Nose red, fingers numb and seeing double (from my macro lens) – these are the things I look forward to during winter time. Whenever I am behind my camera with the macro lens attached, it always amazes me how snowflakes come in different sizes and shapes.
Capturing snowflakes can be tricky, but these three secrets have helped me tremendously.
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- No.01The right gear
I like to use the Canon 100mm 2.8L, the Canon MP-E 65mm, and sometimes even the Lensbaby Edge 80 (with macro rings). I’m able to utilize apertures of f/2.8-f/9 while capturing snowflakes with these lenses. The MP-E even has up to 5x magnification which makes the need for extension tubes completely unnecessary.
- No.02Ditch the accessories
I don’t use a tripod or extension tubes. I prefer the freedom to move around to get a better angle. This is helpful, especially since snowflakes melt so quickly. I just try keep a steady hand and use a little timing on my breathing.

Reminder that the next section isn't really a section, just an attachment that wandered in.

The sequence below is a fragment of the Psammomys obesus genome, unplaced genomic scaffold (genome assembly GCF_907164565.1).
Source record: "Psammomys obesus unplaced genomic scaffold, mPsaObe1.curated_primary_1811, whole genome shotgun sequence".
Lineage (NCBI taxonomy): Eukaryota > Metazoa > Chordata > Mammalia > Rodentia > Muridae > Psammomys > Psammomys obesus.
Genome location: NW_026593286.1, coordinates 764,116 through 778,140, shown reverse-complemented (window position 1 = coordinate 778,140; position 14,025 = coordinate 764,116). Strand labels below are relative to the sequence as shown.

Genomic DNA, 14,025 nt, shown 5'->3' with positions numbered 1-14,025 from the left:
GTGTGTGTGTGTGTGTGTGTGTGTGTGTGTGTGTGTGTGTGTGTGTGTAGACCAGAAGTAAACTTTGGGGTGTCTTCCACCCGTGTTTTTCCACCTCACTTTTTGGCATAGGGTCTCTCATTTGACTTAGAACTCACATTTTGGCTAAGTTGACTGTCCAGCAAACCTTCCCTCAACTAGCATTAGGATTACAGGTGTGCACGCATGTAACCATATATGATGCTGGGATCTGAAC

Since I’m hand holding my macro lenses, I need to be mindful of my settings. For the 100mm, I can get away with a shutter speed of 100 since it has image stabilization, but for the mp-e 65mm, I go from ss250 or higher and have to compensate with a higher ISO.
- No.03Grab a blanket
Thankfully I don’t have to go out in the cold and freeze. I just open my window, lay a blanket over the window sill.
I like to use different kind of textures for the snowflakes to fall on to and to experiment with. I also prefer to use a fuzzy fabric, snowflakes seem to last a little longer before they melt. This gives me a little time to take more than one photo on each flake I find.